God's Babies: Natalism and Bible Interpretation in Modern America - cover image

Copyright

John McKeown

Published On

2014-12-17

ISBN

Paperback978-1-78374-052-9
Hardback978-1-78374-053-6
PDF978-1-78374-054-3
HTML978-1-80064-475-5
EPUB978-1-78374-055-0
MOBI978-1-78374-056-7

Language

  • English

Print Length

260 pages (x + 250)

Dimensions

Paperback156 x 14 x 234 mm(6.14" x 0.55" x 9.21")
Hardback156 x 16 x 234 mm(6.14" x 0.63" x 9.21")

Weight

Paperback816g (28.78oz)
Hardback1197g (42.22oz)

Media

Illustrations12
Tables5

OCLC Number

993953124

LCCN

2019467785

BIC

  • HRAM
  • HRCG3
  • RNA

BISAC

  • REL006050
  • REL012030
  • NAT011000

LCC

  • QP251

Keywords

  • Christianlity
  • Natalism
  • family
  • fecundity
  • Bible
  • ecology
  • biodiversity
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God's Babies

Natalism and Bible Interpretation in Modern America

The human population's annual total consumption is not sustainable by one planet. This unprecedented situation calls for a reformation in religious cultures that promote a large ideal family size. Many observers assume that Christianity is inevitably part of this problem because it promotes "family values" and statistically, in America and elsewhere, has a higher birthrate than nonreligious people. This book explores diverse ideas about human reproduction in the church past and present. It investigates an extreme fringe of U.S. Protestantism, including the Quiverfull movement, that use Old Testament "fruitful" verses to support natalist ideas explicitly promoting higher fecundity. It also challenges the claim by some natalists that Martin Luther in the 16th century advocated similar ideas. This book argues that natalism is inappropriate as a Christian application of Scripture, especially since rich populations’ total footprints are detrimental to biodiversity and to human welfare. It explores the ancient cultural context of the Bible verses quoted by natalists. Challenging the assumption that religion normally promotes fecundity, the book finds surprising exceptions among early Christians (with a special focus on Saint Augustine) since they advocated spiritual fecundity in preference to biological fecundity. Finally the book uses a hermeneutic lens derived from Genesis 1, and prioritising the modern problem of biodiversity, to provide ecological interpretations of the Bible's "fruitful" verses.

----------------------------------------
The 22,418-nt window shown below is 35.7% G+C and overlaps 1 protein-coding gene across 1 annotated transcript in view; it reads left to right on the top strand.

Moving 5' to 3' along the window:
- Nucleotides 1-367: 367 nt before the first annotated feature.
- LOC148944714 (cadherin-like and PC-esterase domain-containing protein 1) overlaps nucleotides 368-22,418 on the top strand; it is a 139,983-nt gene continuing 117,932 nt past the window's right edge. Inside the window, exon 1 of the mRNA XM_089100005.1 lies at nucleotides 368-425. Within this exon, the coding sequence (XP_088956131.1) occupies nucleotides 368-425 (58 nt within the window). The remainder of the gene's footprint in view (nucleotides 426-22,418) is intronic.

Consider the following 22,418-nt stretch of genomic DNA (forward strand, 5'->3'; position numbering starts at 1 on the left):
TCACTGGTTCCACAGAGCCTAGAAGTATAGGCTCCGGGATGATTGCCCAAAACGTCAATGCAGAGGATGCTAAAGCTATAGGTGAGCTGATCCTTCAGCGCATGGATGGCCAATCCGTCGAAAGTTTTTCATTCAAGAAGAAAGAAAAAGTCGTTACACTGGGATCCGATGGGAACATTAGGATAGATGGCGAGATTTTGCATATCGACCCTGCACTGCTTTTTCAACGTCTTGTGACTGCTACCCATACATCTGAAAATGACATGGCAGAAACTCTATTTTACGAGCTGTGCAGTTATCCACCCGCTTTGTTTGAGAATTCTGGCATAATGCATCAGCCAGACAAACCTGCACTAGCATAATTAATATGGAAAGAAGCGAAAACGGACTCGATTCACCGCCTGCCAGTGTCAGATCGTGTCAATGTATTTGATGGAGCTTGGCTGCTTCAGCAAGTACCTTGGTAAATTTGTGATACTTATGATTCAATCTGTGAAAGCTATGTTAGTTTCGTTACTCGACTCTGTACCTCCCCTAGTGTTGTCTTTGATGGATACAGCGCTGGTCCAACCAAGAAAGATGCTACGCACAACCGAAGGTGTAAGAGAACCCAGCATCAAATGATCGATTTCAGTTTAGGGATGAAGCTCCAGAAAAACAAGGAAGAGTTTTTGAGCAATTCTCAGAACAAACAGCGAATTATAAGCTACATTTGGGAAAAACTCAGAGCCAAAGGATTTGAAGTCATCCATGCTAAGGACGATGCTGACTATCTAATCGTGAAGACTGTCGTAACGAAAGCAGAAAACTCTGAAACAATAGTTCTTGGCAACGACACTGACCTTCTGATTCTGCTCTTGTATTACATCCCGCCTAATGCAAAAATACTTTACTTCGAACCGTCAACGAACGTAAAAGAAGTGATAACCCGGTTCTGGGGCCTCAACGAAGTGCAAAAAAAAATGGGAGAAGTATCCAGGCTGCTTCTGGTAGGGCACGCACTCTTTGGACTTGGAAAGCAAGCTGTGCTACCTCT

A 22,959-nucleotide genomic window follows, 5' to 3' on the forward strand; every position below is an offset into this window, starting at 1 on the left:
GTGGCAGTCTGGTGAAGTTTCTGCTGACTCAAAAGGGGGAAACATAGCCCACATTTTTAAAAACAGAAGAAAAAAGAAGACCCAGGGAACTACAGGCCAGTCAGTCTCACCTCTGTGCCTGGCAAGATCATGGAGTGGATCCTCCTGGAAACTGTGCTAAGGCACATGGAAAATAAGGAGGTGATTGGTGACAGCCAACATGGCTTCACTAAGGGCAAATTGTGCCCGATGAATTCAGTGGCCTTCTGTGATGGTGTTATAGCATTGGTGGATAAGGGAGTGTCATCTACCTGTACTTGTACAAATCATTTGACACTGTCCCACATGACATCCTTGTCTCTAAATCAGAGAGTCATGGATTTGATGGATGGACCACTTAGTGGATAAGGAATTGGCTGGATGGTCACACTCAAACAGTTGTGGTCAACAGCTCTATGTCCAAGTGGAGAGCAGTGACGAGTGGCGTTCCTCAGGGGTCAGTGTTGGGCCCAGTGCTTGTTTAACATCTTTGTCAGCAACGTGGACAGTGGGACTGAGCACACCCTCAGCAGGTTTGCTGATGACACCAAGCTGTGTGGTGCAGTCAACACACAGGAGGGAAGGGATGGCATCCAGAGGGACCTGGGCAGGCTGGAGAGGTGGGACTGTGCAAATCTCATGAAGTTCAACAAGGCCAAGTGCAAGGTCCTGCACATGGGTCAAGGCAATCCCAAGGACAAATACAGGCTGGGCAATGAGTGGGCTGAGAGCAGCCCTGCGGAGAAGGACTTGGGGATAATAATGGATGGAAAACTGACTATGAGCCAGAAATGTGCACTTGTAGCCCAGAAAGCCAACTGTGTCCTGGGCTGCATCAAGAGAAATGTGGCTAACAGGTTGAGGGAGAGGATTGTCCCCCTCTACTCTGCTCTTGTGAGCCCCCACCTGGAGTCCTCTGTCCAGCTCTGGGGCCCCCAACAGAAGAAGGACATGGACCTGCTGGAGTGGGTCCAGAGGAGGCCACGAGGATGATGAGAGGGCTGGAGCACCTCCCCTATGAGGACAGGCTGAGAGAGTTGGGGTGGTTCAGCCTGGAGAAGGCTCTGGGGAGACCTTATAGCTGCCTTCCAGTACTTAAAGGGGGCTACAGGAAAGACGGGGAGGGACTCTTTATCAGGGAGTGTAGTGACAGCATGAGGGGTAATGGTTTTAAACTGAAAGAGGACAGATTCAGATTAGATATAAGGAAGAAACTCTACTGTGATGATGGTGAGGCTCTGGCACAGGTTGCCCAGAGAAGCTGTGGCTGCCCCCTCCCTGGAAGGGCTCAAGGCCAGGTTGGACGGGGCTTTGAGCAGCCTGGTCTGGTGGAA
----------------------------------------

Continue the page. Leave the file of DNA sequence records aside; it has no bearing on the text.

Endorsements

God's first words to Adam and Eve recorded in Genesis 1 v 28 were 'Be fruitful and multiply and fill the earth….' John McKeown in his book 'God's Babies' takes these words and the many related references in the Bible and in Christian literature over the years and carefully discusses how Christians should apply them today in our increasingly crowded and damaged world. It is a subject of important relevance that we Christians today need to take on board. John's thorough and careful treatise provides a good basis from which to begin.

Sir John Houghton CBE FRS

Formerly chairman of Scientific Assessment for the Intergovernmental Panel on Climate Change (IPCC), and Director General of the UK Meteorological Office

Table of Contents

Acknowledgements

Foreword by David Clough

1. Natalism: A Popular Use of the Bible

2. Protestant Natalism in the U.S.

3. Martin Luther: Forerunner of Natalism?

4. The Old Testament Context

5. Augustine on Fruitfulness

6. An Ecological Critique of Natalism

7. Conclusion

Appendix

Abbreviations

Works Cited

Index


Contributors

John McKeown

(author)
IT support at the College of Life and Environmental Sciences at University of Exeter